(Archive photo: 1995)
Since Anderson Dam was built in 1950, the reservoir has reached its capacity in ten separate years, most recently in 2006. When Anderson Reservoir is full, it produces quite a visual spectacle as water flows down the spillway, yet it also can result in flood risks along Coyote Creek.
Given the discovery of seismic vulnerabilities, Santa Clara Valley Water District has operated the dam under a storage restriction since 2009. Anderson Dam is under the regulatory jurisdiction of the California Division of Safety of Dams and, because we operate a small hydroelectric facility at the dam, the Federal Energy Regulatory Commission also regulates the dam. Currently, these regulatory agencies have set a reservoir elevation restriction equivalent to 68 percent of capacity, or 61,810 acre-feet of water.
Agencies set these storage elevation restrictions understanding that reservoirs cannot physically be kept below a restricted level at all times; for example, they understand that storms produce rainfall runoff into reservoirs that will temporarily increase the amount of water in them. These agencies have not requested the water district do anything beyond releasing water from the dam’s existing outlet as quickly as possible, to help bring water levels back down.
Anderson’s outlet has been 100% open since Jan. 9, releasing water into Coyote Creek at a rate of more than 400 cubic feet per second. But, with the many wet storms that have occurred one after another, the rate of flow into the reservoir has at times exceeded the rate of water we are releasing from the outlet. As a result, the water level in the reservoir has risen, and with more storms in the forecast, we project that the reservoir could be full in the next few days.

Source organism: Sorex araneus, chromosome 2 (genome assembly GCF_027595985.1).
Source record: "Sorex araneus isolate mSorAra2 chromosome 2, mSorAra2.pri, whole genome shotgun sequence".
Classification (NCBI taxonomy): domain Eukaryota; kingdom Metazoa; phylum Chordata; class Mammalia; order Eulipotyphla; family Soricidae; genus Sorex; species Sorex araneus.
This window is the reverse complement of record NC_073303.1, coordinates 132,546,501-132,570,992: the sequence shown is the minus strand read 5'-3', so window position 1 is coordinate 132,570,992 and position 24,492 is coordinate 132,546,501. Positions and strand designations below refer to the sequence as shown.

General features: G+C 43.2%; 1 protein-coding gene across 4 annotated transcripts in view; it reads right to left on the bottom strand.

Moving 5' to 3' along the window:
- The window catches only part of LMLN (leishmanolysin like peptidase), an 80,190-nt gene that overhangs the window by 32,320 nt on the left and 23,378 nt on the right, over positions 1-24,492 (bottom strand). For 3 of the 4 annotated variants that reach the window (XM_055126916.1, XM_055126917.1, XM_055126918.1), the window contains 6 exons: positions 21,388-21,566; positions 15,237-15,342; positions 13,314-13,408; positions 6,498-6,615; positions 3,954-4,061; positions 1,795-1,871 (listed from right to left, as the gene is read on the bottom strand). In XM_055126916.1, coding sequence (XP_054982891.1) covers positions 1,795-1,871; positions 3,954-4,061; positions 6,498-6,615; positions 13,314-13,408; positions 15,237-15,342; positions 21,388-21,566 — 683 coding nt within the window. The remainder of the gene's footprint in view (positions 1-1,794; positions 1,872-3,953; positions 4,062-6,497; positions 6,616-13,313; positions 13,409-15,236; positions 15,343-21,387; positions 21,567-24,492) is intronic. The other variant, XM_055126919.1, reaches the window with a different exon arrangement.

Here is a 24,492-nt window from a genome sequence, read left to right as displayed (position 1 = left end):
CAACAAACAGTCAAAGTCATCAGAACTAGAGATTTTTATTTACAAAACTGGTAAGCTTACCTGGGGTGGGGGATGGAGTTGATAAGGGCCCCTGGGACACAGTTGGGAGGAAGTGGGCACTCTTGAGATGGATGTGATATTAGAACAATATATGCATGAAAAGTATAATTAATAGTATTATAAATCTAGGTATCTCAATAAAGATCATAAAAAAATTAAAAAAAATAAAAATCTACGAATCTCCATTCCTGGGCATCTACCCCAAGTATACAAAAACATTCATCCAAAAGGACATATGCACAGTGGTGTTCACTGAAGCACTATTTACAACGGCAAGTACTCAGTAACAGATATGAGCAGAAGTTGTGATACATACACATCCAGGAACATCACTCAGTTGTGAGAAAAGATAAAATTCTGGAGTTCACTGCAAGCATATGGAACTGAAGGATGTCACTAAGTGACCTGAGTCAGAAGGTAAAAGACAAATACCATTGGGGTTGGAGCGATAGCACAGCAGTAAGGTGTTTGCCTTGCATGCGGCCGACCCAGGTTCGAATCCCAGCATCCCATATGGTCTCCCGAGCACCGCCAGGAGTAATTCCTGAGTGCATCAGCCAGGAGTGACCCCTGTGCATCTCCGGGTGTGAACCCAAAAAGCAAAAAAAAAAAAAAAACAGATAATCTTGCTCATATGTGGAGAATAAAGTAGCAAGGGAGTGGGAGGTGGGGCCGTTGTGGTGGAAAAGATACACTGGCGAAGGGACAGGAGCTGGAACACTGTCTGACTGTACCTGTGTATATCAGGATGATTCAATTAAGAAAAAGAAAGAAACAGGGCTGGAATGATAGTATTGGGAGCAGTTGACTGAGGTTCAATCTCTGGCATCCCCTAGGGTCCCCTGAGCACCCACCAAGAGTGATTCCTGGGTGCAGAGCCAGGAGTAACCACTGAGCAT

The water district will continue to release water from the dam’s outlet until the water level falls below the restricted level. Depending on the amount of rainfall inflow from future storms, this could take 4 to 9 weeks.
There is a concern if a massive earthquake of 7.25 on the Richter Scale (larger than the Loma Prieta earthquake we had in 1989) were to occur within two kilometers of the dam while the reservoir is full. This would be an earthquake of a magnitude larger than any that has ever been recorded on the nearby Calaveras Fault. While earthquakes cannot be predicted with any precision, the chance of such an earthquake occurring in the next few weeks is very remote.
Should people be worried? Keep in mind that this is the same dam that has performed well in numerous earthquakes, including the 1989 Loma Prieta quake, since it was built in 1950.
What would happen if a massive quake did occur? There’s a chance that the dam could be damaged, but the chance of immediate dam failure is exceedingly remote. It is possible that we would have several days or weeks to reduce the water level with emergency pumps before any further damage could compromise the integrity of the dam.
This situation reminds us of the importance of completing the project to rehabilitate Anderson Dam. Due to the existing seismic safety restriction on Anderson, it is likely that we will need to release more than 30,000 acre-feet of water to the Bay this year that could have otherwise been stored for future use—that’s enough water to supply 60,000 households for an entire year.
Our project team and expert consultants are working diligently to complete the design of this major project so that the reservoir can be fully utilized as soon as possible. Currently, we anticipate beginning construction in 2020 and completing by 2024.